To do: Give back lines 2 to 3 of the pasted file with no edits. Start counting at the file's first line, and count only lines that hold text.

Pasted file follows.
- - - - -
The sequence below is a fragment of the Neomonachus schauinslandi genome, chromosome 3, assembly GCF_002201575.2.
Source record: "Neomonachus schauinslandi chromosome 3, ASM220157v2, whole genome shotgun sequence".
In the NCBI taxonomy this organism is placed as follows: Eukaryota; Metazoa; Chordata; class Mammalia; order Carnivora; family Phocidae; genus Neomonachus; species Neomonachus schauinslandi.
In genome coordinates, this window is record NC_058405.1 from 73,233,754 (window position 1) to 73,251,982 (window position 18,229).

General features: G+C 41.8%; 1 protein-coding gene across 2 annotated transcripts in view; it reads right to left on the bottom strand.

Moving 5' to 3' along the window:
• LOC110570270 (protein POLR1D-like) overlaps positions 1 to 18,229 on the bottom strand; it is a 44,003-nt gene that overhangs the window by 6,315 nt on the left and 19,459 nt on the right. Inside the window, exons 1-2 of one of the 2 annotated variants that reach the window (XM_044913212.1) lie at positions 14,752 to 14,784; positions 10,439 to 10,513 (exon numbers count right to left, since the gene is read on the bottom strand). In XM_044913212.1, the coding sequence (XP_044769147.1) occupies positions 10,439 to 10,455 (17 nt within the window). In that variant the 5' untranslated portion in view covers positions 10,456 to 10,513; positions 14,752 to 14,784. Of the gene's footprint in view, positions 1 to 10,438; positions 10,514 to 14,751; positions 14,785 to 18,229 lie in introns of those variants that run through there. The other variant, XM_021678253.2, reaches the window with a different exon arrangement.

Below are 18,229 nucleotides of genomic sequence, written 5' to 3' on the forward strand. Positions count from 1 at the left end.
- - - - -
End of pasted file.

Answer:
Source record: "Neomonachus schauinslandi chromosome 3, ASM220157v2, whole genome shotgun sequence".
In the NCBI taxonomy this organism is placed as follows: Eukaryota; Metazoa; Chordata; class Mammalia; order Carnivora; family Phocidae; genus Neomonachus; species Neomonachus schauinslandi.